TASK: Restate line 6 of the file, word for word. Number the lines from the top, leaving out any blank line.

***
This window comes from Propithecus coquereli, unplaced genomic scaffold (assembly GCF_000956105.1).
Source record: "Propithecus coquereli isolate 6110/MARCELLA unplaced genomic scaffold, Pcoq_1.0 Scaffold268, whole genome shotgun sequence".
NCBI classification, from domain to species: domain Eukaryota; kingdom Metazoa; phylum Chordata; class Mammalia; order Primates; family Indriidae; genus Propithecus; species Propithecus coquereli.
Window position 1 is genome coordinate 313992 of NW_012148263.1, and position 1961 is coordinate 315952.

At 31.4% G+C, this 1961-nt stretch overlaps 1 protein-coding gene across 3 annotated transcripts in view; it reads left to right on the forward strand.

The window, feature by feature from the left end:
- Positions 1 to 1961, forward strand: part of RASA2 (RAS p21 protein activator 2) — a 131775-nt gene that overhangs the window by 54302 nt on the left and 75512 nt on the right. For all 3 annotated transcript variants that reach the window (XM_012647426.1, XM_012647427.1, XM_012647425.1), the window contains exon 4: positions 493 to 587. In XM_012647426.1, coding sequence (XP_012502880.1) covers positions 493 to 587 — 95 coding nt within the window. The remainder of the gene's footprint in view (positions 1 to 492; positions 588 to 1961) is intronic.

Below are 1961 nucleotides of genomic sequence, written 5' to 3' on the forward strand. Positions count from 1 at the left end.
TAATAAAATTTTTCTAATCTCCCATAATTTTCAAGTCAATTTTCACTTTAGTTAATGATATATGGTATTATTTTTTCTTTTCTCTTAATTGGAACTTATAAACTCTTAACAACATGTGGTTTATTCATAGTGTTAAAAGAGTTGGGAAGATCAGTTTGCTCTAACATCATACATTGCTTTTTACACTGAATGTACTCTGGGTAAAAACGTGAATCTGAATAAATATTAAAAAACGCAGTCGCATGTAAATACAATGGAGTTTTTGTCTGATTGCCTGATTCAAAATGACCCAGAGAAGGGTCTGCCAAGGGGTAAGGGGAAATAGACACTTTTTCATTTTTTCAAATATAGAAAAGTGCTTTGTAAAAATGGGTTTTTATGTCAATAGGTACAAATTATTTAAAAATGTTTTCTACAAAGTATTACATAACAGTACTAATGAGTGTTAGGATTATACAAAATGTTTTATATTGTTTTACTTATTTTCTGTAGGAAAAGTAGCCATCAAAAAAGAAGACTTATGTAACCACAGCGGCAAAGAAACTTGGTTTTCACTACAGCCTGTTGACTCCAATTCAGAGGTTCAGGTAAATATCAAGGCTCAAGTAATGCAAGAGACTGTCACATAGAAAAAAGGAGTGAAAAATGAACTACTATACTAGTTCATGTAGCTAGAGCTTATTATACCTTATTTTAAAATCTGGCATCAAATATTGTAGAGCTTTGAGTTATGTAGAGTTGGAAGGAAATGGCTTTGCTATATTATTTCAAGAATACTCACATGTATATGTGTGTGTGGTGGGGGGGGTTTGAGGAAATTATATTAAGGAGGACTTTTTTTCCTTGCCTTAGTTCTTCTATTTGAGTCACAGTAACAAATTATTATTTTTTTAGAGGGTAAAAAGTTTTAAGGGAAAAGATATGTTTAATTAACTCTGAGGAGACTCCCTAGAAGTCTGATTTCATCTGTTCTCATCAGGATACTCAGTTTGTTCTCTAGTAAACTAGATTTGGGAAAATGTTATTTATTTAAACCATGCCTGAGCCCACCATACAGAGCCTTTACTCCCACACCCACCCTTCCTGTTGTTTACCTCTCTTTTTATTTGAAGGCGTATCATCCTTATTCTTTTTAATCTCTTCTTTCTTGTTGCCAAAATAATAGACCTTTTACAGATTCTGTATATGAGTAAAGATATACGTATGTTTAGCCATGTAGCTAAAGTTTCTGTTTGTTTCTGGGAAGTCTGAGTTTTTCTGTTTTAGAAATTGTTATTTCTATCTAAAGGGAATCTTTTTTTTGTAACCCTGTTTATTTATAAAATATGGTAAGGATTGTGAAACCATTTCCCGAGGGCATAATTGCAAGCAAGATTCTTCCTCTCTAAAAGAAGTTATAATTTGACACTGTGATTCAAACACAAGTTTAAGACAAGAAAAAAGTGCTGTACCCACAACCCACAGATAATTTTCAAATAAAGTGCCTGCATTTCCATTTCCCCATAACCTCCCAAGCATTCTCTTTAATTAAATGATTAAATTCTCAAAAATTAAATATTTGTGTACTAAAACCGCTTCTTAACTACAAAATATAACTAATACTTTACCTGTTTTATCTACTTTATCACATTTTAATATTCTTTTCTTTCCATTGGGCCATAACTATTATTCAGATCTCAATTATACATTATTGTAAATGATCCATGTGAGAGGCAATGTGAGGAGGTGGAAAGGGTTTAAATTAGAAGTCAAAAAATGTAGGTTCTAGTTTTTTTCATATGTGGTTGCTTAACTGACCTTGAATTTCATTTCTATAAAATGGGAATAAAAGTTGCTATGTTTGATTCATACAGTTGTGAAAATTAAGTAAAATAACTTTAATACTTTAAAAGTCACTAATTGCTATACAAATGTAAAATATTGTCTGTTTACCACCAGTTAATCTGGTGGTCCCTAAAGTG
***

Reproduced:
The window, feature by feature from the left end: